In re Vitamin C Litigation and the Level of Deference Accorded Foreign Governments in Interpreting Their Own Laws

The views and opinions expressed in this article are those of the author only.

Anna Rasmussen
Vol. 39 Associate Editor

In 2008, two vitamin C U.S. corporate purchasers brought a multi-district antitrust class action suit against two entities which were incorporated under Chinese law, Hebei Welcome Pharmaceutical and North China Pharmaceutical Group Corporation in the case of In re Vitamin C Litigation.[1] The plaintiffs allege that the defendants “conspired to fix the price and supply of vitamin C sold to U.S. companies on the international market.”[2] The defendants argue that they were compelled to fix the quantity and price of vitamin C sold abroad under Chinese law.[3] The court must determine whether the laws of China in fact did compel the defendants to engage in this behavior in violation of U.S. anti-trust law.[4] The Ministry of Commerce of the People’s Republic of China submitted an amicus curiae brief on behalf of the Chinese Government stating that the laws of China required the defendants to engage in quantity-fixing and price-fixing of vitamin C sold to the U.S.[5] The district court ruled that the law of China did not require the defendants to engage in price-fixing in violate U.S. antitrust law.[6] Central to this determination was their finding that “when interpreting Chinese law it had ‘substantial discretion to consider different types of evidence’ beyond the Ministry’s official statements.”[7] In 2016, the Second Circuit reversed the district court’s decision holding that “the district court abused its discretion by not abstaining, on international comity grounds, from asserting jurisdiction because the court erred by concluding that Chinese law did not require Defendants to violate U.S. antitrust law and further erred by not extending adequate deference to the Chinese Government’s proffer of the interpretation of its own laws.”[8] Comity “is the recognition which one nation allows within its territory to the legislative, executive or judicial acts of another nation, having due regard both to international duty and convenience and to the rights of its own citizens or of other persons who are under the protection of its laws.”[9] To determine whether a court should abstain from asserting jurisdiction, courts apply the “comity balancing test” set out in Timberlane Lumber Co. v. Bank of Am., N.T. & S.A., 549 F.2d 597, 614-15 (9th Cir. 1976) and Mannington Mills, Inc. v. Congoleum Corp., 595 F.2d 1287, 1297-98 (3d Cir. 1979). The Supreme Court has relied only on the first factor of the test which is the “degree of conflict with foreign law or policy.” Animal Sci. Prods at 184-85. To determine the degree of conflict, the court must decide the level of deference to give to the Ministry’s brief.[10] In the Second Circuit’s opinion, the court acknowledges that “there is competing authority on the level of deference owed by U.S. courts to a foreign government’s official statement regarding its own laws and regulations.”[11] Contrary to the level of deference applied by the district court, the Second Circuit held that “when a foreign government, acting through counsel or otherwise, directly participates in U.S. court proceedings by providing a sworn evidentiary proffer regarding the construction and effect of its laws and regulations, which is reasonable under the circumstances presented, a U.S. court is bound to defer to those statements.”[12] Therefore, the Second Circuit reversed the decision of the court below and held that the district court should have deferred to the Ministry’s opinion and thus should have found that the there was a direct conflict between Chinese law and U.S. anti-trust law.[13] The plaintiffs sought certiorari in January, and on June 26, 2017, the U.S. Supreme Court invited the Acting Solicitor General to file a brief expressing the position of the government.[14] Then, on November 14, 2017, Solicitor General Noel Francisco submitted an amicus curiae brief urging the Court to grant certiorari to determine the level of deference that should be accorded to a foreign government’s interpretation of its own laws. In its brief, the government expresses its opinion that, “[a] federal court determining foreign law should give substantial weight to a foreign government’s characterization of its own law. But a submission from a foreign government need not be treated as conclusive in all circumstances, and it does not preclude the court from considering other relevant material.”[15] The government’s amicus brief notes the importance of this questions stating, “the degree of deference that a court owes to a foreign government’s characterization of its own law is an important and recurring question, and foreign sovereigns considering making their views known to federal courts should understand the standards that will be applied to their submissions.”[16] If the Supreme Court takes this case, which is likely considering that the Supreme Court’s invited the Solicitor General to file a brief stating the government’s position, which it rarely does, it will provide much needed clarity on the level of deference given to foreign governments.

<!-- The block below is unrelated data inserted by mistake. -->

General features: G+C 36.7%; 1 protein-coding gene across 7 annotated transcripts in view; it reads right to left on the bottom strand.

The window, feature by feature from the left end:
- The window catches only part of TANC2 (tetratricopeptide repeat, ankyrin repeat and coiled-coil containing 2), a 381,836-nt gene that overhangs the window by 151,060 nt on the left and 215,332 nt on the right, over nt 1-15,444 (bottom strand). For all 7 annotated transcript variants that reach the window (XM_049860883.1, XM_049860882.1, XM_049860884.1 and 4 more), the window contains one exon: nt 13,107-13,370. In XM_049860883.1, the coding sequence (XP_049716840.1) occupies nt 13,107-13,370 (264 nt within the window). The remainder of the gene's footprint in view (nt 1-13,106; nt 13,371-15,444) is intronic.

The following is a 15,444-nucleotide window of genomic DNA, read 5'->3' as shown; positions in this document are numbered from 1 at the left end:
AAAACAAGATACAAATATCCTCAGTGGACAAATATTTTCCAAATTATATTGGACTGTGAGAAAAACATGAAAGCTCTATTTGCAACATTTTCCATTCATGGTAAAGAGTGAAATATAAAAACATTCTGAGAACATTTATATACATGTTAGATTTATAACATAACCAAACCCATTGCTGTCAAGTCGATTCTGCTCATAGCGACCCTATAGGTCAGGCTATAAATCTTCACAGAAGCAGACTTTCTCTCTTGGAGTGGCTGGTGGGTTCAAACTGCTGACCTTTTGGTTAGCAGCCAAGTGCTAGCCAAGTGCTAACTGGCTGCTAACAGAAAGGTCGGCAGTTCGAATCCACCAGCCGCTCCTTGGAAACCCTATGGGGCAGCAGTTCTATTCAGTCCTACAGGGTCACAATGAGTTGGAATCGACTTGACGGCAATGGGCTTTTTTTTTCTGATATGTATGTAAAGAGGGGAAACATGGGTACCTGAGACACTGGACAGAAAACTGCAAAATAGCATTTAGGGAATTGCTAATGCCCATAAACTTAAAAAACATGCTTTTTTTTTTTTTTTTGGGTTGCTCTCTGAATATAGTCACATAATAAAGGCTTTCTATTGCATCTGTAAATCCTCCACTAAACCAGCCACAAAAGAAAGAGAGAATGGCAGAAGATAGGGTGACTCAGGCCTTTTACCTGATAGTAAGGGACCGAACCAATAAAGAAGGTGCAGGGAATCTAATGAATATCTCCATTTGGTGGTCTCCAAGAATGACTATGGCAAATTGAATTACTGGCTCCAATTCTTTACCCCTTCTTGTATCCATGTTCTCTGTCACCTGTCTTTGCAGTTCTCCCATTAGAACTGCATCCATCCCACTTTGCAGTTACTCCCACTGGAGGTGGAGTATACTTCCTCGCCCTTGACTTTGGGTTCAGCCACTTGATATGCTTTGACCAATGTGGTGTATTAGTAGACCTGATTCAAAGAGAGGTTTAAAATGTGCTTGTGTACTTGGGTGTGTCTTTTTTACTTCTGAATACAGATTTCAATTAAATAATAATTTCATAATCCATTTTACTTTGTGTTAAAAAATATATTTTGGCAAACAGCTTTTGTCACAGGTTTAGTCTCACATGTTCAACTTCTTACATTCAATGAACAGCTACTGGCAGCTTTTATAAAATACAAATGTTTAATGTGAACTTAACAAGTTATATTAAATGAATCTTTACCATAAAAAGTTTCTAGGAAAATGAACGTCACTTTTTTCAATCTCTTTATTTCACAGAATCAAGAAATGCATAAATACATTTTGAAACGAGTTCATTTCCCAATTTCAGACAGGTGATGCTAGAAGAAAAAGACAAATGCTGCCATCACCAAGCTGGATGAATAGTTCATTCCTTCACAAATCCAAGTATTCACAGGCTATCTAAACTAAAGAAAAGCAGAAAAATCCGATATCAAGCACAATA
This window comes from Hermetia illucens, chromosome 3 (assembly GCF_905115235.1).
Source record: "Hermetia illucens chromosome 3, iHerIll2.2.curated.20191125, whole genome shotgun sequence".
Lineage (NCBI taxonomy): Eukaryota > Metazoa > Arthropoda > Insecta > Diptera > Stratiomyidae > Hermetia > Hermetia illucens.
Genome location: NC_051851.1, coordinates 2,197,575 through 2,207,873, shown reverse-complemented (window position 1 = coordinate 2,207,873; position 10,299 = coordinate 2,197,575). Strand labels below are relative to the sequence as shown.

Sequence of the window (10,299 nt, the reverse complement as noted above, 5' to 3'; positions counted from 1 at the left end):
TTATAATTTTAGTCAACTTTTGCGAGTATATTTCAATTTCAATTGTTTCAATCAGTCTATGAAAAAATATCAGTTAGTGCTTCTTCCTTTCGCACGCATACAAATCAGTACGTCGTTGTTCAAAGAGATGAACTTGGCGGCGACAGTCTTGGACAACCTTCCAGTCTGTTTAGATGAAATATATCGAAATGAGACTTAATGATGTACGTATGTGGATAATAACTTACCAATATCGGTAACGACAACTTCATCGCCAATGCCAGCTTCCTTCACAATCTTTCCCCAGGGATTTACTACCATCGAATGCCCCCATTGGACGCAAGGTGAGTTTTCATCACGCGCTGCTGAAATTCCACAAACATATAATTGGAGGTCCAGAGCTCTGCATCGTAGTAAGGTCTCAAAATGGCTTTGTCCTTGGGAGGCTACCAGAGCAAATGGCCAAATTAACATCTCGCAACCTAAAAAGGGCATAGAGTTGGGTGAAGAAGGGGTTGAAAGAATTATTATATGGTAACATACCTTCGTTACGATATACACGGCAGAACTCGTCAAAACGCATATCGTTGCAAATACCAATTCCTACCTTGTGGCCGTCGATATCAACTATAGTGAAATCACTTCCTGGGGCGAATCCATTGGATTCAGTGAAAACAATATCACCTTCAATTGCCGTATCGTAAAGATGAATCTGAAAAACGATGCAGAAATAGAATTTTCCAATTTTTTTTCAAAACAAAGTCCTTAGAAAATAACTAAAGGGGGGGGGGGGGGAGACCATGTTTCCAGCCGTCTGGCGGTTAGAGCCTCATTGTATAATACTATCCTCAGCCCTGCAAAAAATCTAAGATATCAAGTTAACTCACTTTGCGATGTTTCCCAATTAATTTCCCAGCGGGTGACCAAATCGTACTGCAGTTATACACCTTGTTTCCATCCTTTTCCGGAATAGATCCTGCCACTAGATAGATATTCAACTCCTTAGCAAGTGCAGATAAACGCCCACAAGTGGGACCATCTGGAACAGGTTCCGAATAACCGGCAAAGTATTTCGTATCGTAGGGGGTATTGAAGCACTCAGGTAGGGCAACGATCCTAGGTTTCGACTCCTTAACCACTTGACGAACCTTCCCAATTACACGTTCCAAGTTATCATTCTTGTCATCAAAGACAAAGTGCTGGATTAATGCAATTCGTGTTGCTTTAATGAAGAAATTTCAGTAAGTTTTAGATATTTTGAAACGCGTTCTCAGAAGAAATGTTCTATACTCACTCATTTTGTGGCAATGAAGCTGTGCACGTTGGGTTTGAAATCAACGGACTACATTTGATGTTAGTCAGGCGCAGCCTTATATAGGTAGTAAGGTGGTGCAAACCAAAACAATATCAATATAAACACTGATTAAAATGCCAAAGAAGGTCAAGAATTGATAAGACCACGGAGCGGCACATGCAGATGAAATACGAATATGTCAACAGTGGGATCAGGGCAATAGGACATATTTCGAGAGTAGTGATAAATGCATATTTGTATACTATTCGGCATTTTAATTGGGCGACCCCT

[1] Animal Sci. Prods. v. Hebei Welcome Pharm. Co. (In re Vitamin C Antitrust Litig.), 837 F.3d 175, 178 (2d Cir. 2016). [2] Id. [3] Id. at 186 [4] Id. at 182. [5] Id. at 186. [6] Id. at 182. [7] Id. (citing In re Vitamin C Antitrust Litig., 810 F. Supp. 2d at 525-26). [8] Id. 182-83. [9] Id. at 185 (quoting Hilton v. Guyot, 159 U.S. 113, 163-64 (1895)). [10] Id. at 186. [11] Id. [12] Id. at 189. [13] Id. at 194. [14] Holland & Knight LLP, The United States Supports Certiorari in the Vitamin C Antitrust Litigation, JD Supra, Nov. 17, 2017. [15] Brief for the United States as Amicus Curiae at 6, Animal Sci. Prods. v. Hebei Welcome Pharm. Co. (In re Vitamin C Antitrust Litig.), 837 F.3d 175, 178 (2d Cir. 2016). [16] Id. at 12.